Let’s talk about different races and ethnic backgrounds. It’s something that is a growing topic in our schools, as it should be. Why are these conversations important for students? Studies have shown that kids as young as 3 years old can start showing signs of racism, which can stem from the TV shows they are watching, the toys they play with, and the books they read.
A few of my favorite books to expose children to these different cultures do not explicitly teach how to be tolerant of others, instead, they give you a peek into their worlds and what makes them special. It can be so powerful.
CROW BOY is a book about a young boy who attends school in Japan that walks to and from school by himself every day for years and years. By the end of the book, his classmates see just how special Crow Boy is and what a mistake it was to ignore him all of those years.
I, DOKO: THE TALE OF THE BASKET a story told by the basket a family uses for various purposes over the years, from carrying grain to carrying a baby. This book can become confusing with the different generations of family members, it may be beneficial to write or draw a visual of the family tree to help students understand who is who in the story.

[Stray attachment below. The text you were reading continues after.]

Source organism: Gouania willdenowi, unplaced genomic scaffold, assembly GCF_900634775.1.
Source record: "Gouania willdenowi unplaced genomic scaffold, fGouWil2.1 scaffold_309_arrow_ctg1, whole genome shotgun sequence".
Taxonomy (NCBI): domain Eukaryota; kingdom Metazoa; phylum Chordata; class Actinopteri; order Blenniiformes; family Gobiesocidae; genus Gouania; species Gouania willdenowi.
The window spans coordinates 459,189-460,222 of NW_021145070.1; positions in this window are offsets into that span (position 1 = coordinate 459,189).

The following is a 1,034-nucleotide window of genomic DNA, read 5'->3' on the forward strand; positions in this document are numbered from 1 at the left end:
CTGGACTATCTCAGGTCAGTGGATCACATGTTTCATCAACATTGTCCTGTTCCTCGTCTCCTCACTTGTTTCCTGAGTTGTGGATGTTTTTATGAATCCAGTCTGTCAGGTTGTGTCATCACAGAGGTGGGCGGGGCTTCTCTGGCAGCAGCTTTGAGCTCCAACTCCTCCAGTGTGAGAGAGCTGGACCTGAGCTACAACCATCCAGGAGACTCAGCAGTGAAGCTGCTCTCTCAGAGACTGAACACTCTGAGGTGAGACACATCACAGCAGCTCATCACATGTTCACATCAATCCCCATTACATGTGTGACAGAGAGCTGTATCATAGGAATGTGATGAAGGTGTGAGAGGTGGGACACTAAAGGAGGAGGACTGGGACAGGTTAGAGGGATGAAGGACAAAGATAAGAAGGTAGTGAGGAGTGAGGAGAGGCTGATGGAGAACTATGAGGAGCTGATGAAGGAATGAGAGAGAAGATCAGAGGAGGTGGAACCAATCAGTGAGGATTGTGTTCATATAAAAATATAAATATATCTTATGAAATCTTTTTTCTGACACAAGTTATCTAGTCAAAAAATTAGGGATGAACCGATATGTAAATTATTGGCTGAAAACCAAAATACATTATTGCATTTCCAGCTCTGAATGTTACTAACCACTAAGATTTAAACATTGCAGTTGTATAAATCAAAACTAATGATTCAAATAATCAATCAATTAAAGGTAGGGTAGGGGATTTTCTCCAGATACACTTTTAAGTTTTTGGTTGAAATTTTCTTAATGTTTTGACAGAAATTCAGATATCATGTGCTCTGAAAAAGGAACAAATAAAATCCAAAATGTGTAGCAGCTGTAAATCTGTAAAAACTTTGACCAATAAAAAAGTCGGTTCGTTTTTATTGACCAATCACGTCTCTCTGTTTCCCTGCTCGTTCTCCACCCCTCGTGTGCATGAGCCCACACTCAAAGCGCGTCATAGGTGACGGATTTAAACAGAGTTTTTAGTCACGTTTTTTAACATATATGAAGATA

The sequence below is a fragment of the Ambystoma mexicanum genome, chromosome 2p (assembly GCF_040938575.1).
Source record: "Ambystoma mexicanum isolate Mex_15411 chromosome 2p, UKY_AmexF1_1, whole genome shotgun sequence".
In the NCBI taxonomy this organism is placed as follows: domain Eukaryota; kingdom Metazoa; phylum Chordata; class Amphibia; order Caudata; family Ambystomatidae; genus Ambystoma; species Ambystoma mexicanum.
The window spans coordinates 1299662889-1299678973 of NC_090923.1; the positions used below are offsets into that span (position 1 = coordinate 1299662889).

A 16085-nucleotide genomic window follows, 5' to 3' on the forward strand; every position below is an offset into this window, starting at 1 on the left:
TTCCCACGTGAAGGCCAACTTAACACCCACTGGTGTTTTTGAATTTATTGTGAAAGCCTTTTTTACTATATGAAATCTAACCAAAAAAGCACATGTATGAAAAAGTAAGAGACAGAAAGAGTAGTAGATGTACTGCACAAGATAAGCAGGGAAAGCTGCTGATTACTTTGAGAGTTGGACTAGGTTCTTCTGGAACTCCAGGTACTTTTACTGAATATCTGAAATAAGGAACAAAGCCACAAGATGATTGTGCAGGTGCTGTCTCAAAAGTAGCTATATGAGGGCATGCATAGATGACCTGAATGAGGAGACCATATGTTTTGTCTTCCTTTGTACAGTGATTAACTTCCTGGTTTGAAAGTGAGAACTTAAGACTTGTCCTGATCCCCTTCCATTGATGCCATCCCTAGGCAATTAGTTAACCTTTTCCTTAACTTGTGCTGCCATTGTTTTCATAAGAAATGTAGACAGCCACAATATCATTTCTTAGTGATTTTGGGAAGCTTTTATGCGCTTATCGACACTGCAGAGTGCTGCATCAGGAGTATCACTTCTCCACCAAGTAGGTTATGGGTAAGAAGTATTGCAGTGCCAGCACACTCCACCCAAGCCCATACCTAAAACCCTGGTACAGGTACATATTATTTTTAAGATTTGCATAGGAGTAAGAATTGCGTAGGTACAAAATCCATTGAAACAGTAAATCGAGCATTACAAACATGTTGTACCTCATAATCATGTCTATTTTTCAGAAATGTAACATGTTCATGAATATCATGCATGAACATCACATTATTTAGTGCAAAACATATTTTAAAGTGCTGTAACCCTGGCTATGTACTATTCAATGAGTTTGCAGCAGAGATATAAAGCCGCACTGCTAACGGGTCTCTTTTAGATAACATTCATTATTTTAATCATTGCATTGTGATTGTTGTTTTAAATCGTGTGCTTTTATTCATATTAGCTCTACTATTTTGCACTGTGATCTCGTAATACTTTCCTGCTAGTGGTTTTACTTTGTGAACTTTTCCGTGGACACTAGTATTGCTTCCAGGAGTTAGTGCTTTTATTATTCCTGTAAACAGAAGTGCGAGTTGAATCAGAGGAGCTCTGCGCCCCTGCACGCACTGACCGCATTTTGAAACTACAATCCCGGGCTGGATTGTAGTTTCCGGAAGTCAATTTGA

TUKI AND MOKA: A TALK OF TWO TAMARINS this book is sure to capture your students’ love with two monkeys that follow a little boy around in Ecuador as they collect Brazil nuts to provide for their family. Later, the monkeys and other animals are captured by poachers and the protagonist must take action right away.
Not only do these books explore the lifestyle of different races and cultures, but they also teach vocabulary words from their language. This can be engaging for students and fun for students to learn these new words and names. A word of advice, before reading these books out loud in class, practice a few readings out loud by yourself to know the words and names pronunciation beforehand.
Books are powerful. Whether read aloud in classrooms or left for little hands to explore, having ready access to different ethnicities through text and pictures will benefit them, our classrooms, schools, and our society. Our students and teachers can make or break someone else’s school experience based on their cultural awareness. If you don’t believe me, watch this Ted Talk by Melissa Crum.
What are books you use in your classroom that expose children to different races, whether directly or indirectly?
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